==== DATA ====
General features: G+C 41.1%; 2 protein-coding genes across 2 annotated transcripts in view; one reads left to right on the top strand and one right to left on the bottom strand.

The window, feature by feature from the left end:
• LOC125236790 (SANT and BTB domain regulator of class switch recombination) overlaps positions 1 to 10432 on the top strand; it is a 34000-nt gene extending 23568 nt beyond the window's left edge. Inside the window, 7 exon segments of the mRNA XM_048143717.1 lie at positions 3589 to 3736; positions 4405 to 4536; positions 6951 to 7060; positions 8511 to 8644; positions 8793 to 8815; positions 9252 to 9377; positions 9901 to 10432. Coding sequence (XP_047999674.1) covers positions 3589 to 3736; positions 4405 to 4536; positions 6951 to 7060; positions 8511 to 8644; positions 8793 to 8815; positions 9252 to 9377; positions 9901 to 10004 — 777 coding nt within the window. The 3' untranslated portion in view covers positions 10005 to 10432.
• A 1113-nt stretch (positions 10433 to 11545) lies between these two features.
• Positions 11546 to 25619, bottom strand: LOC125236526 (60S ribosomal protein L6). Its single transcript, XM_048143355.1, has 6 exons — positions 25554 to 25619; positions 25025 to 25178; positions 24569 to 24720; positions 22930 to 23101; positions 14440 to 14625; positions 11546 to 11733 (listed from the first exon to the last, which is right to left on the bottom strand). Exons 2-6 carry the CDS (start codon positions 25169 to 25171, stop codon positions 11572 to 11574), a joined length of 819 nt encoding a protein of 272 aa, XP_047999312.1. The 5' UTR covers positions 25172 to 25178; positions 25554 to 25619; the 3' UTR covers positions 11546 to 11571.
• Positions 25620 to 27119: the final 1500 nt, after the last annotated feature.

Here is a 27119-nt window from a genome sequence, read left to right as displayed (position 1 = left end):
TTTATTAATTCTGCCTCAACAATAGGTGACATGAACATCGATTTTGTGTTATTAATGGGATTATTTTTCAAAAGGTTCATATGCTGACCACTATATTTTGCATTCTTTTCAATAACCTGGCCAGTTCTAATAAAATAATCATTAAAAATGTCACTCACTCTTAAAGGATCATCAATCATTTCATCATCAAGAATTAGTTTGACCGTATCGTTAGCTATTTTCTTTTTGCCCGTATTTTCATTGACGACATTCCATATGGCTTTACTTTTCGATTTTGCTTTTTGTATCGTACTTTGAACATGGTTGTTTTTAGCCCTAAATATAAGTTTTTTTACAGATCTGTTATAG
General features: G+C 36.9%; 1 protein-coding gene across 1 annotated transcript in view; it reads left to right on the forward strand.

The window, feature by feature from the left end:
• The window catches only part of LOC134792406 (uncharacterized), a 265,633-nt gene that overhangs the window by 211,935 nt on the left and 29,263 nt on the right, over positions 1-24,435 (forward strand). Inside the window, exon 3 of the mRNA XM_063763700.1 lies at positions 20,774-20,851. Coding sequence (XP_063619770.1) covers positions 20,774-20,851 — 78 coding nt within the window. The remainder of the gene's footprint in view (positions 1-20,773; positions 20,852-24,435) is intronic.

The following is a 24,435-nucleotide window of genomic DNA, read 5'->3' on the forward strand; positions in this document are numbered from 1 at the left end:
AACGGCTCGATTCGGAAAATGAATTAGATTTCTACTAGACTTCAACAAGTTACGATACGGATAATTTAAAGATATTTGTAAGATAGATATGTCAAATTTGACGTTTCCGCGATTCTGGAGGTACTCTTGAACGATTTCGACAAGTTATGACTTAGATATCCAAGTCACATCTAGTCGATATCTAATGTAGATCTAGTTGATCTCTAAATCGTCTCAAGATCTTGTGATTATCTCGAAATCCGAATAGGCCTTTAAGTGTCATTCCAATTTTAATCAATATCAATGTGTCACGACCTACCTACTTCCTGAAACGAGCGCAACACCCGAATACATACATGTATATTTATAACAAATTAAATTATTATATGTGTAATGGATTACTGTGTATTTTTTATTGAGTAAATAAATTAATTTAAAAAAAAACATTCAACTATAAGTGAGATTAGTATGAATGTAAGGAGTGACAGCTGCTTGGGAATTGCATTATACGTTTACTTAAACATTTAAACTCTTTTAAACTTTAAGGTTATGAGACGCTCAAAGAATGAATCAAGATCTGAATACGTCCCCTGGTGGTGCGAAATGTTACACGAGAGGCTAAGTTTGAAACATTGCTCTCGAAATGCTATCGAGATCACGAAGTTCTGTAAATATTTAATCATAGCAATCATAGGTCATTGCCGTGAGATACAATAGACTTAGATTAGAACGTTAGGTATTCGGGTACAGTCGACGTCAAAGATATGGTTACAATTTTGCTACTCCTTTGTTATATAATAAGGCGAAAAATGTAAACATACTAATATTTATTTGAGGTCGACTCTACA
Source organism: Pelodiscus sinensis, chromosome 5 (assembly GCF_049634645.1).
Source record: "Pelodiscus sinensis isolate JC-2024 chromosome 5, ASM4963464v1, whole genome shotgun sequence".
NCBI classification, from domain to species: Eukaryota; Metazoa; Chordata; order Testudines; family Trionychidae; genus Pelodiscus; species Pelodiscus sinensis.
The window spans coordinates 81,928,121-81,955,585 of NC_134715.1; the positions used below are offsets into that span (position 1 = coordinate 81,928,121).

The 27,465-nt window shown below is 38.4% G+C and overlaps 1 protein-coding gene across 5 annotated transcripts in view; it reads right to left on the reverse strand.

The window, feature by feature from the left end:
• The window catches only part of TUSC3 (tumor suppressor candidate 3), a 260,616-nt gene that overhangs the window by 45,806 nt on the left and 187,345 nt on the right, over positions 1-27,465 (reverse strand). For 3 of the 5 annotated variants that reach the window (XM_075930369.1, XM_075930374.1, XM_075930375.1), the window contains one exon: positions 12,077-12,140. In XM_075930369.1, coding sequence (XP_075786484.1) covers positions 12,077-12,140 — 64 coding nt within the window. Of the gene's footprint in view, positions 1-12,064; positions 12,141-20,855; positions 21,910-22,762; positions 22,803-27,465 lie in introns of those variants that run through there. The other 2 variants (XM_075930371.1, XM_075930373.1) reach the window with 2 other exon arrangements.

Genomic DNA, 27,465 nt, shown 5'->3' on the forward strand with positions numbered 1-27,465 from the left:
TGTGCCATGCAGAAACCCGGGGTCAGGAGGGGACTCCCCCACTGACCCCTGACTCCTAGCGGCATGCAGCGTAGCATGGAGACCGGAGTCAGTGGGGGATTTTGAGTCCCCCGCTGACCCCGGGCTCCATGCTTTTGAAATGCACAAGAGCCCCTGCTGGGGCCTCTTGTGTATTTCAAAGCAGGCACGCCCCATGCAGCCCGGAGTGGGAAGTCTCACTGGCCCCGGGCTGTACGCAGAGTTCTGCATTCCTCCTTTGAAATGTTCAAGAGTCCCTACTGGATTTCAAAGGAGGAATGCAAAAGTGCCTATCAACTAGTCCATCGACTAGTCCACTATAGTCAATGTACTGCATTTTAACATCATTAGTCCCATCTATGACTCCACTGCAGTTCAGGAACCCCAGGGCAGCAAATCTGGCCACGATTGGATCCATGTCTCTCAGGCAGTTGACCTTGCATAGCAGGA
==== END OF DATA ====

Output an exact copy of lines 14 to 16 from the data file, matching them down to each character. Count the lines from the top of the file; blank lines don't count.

Source organism: Pelodiscus sinensis, chromosome 5 (assembly GCF_049634645.1).
Source record: "Pelodiscus sinensis isolate JC-2024 chromosome 5, ASM4963464v1, whole genome shotgun sequence".
NCBI classification, from domain to species: Eukaryota; Metazoa; Chordata; order Testudines; family Trionychidae; genus Pelodiscus; species Pelodiscus sinensis.